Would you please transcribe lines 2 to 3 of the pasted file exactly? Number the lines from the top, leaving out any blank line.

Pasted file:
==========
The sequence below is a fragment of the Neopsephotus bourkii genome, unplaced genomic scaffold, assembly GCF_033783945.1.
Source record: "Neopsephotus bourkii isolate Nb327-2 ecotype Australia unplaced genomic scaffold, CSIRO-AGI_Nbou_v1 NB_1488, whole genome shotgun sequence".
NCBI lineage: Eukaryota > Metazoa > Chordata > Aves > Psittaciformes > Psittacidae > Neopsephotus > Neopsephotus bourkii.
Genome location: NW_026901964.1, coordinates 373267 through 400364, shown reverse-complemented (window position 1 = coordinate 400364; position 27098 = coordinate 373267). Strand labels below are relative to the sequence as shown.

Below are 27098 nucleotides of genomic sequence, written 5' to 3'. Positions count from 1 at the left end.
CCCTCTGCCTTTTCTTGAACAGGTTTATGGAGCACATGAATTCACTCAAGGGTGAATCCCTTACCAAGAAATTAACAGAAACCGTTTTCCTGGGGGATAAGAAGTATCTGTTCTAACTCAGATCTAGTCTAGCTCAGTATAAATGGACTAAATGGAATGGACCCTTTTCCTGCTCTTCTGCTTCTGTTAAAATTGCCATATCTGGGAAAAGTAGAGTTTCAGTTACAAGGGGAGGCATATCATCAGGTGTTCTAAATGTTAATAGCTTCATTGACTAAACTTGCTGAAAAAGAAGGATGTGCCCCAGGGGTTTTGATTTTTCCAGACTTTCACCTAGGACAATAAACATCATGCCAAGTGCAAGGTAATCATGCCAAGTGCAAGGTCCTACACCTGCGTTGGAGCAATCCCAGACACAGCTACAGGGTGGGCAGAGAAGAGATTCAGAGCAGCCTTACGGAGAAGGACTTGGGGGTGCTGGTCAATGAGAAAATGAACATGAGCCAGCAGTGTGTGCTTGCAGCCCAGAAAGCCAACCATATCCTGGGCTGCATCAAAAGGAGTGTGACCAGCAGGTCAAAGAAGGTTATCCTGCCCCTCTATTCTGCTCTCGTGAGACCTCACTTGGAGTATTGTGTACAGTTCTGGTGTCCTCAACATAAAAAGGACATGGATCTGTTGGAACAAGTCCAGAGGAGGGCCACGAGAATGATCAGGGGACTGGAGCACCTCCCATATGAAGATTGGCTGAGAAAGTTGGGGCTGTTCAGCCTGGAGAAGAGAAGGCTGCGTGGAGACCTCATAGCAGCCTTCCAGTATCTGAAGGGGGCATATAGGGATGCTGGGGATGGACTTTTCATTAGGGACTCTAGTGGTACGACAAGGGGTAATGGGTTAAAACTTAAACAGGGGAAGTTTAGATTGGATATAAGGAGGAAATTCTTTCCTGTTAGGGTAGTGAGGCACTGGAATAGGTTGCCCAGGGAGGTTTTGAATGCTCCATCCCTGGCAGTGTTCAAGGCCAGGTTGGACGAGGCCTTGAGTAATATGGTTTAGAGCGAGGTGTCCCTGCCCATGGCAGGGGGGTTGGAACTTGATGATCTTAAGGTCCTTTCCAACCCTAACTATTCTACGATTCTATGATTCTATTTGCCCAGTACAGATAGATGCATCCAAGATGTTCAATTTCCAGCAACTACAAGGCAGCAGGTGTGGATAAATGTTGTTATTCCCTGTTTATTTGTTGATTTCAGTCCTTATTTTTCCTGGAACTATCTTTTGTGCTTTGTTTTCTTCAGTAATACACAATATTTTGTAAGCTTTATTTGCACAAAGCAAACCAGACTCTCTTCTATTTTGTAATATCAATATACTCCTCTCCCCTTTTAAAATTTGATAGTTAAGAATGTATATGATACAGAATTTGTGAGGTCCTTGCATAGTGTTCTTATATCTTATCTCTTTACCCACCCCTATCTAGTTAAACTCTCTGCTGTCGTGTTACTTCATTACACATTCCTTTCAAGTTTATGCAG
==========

Source record: "Neopsephotus bourkii isolate Nb327-2 ecotype Australia unplaced genomic scaffold, CSIRO-AGI_Nbou_v1 NB_1488, whole genome shotgun sequence".
NCBI lineage: Eukaryota > Metazoa > Chordata > Aves > Psittaciformes > Psittacidae > Neopsephotus > Neopsephotus bourkii.